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Cancer Lett. 2003 Feb 10;190(1):13-9.

Effect of separate conjugated linoleic acid isomers on murine mammary tumorigenesis.

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Department of Cell Biology and Human, University of California, School of Medicine, Davis, CA 95616-8643, USA.


Recent studies have linked conjugated linoleic acid (CLA) to altered tumorigenesis of several sites. We showed recently that a mixture of CLA isomers was able to significantly decrease mammary tumor metastasis in mice. That effect was seen with as little as 0.1% CLA in the diet. Other studies with dietary CLA have shown that various isomers may have differential effects. The purpose of this work was to assess which individual CLA isomers had similar effects in alteration of mouse mammary tumor metastasis. For that, we fed six 20% (w/w) total fat diets which contained either no CLA, low (0.1%, w/w) or high (0.25%, w/w) levels of cis9,trans11-CLA (c9,t11), trans10,cis12-CLA (t10,c12) or a mixture of the 2 isomers (0.125% of each, w/w) as free fatty acids. Neither the separate isomers nor the mixture had an effect on the latency or growth of primary line 4526 tumors when compared to the group without CLA. However, all diets containing CLA significantly decreased the total tumor burden (volume of tumor, mm(3)) in lungs of mice from both spontaneous metastasis (reduced by 42-73%) as well as implantation and survival of the metastatic cell (reduced by 46-61%) when compared with diets containing no CLA. Diets containing a greater concentration of either c9,t11 or t10,c12 had a significantly greater effect compared to the lower concentrations of the respective isomers when metastatic nodule size and total tumor burden were assessed. The diet containing both isomers decreased total tumor burden similarly to the diets containing the lower concentration of each of the isomers. Thus, the effects of c9,t11 and t10,c12 may not be additive and possibly share similar mechanisms for decreasing metastatic tumor burden in mice transplanted with mammary tumor cells.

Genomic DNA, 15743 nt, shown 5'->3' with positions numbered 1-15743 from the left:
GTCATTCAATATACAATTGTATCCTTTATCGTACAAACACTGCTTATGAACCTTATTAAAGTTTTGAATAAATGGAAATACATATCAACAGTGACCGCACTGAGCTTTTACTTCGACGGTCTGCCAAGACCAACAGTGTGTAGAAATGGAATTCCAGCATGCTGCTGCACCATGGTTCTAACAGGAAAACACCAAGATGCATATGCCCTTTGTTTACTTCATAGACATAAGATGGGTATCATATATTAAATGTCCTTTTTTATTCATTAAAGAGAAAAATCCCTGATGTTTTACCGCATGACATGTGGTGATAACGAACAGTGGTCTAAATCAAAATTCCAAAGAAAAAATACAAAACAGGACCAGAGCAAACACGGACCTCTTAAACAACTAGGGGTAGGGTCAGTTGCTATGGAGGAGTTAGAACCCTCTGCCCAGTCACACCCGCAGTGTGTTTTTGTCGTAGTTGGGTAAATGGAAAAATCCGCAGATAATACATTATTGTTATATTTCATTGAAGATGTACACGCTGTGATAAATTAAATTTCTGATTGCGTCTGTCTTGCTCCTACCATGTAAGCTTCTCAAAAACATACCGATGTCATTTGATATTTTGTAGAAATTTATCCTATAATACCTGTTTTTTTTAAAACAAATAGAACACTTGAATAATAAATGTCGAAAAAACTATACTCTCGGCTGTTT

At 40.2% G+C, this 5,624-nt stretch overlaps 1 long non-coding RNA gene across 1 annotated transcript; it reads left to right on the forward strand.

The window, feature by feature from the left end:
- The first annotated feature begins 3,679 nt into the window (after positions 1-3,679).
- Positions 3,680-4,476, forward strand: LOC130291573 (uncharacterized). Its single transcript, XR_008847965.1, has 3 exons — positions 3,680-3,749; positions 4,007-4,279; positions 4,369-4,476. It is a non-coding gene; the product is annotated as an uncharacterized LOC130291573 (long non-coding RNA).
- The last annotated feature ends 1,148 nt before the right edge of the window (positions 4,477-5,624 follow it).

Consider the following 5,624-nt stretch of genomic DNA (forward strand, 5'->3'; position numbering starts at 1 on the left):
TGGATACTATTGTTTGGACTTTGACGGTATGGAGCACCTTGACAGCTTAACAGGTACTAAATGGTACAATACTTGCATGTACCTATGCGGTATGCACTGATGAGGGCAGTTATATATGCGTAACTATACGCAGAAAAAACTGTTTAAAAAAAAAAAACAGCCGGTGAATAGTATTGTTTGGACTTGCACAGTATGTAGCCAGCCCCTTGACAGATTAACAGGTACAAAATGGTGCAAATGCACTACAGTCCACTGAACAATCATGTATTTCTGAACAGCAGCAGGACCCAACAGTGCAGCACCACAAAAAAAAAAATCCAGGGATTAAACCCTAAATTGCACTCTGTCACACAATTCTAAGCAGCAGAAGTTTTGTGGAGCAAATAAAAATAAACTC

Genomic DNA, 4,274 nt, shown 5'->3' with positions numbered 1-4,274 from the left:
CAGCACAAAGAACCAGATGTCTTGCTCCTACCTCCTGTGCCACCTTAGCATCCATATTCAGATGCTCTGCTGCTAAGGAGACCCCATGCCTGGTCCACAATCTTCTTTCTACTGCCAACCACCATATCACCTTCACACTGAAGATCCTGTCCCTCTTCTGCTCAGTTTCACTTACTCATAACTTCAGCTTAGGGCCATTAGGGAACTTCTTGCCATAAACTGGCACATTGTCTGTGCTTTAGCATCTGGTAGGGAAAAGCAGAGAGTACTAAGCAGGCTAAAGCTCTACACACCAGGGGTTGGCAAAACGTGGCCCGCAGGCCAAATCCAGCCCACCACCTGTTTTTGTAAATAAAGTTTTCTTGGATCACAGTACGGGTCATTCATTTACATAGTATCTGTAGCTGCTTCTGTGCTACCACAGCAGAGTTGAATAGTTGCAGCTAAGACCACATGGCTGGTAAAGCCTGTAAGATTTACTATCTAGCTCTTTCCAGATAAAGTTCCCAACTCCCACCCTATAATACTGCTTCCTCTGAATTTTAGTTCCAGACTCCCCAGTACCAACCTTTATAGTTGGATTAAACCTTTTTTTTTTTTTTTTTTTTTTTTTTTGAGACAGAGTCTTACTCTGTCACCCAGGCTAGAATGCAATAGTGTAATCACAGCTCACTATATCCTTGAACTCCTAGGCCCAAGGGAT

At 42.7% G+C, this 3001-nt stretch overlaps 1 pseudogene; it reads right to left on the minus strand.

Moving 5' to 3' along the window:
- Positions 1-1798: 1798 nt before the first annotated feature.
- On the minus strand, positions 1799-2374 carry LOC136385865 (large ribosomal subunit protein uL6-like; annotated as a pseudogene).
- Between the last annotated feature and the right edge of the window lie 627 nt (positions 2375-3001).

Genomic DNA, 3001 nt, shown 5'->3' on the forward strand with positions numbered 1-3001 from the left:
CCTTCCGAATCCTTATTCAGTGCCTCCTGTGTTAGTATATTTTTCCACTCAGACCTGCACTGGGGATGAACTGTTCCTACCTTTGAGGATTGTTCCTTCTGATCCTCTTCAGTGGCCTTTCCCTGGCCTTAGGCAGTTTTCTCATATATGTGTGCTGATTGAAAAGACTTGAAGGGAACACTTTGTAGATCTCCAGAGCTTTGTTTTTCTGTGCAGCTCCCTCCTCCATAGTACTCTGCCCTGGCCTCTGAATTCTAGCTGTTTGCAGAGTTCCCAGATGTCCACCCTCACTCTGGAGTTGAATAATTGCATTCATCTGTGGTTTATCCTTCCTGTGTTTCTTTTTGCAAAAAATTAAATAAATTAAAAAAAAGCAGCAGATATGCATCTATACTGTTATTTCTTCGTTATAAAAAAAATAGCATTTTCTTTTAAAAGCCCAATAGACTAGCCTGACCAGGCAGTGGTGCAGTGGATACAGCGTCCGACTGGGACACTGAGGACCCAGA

[Indexed for MEDLINE]

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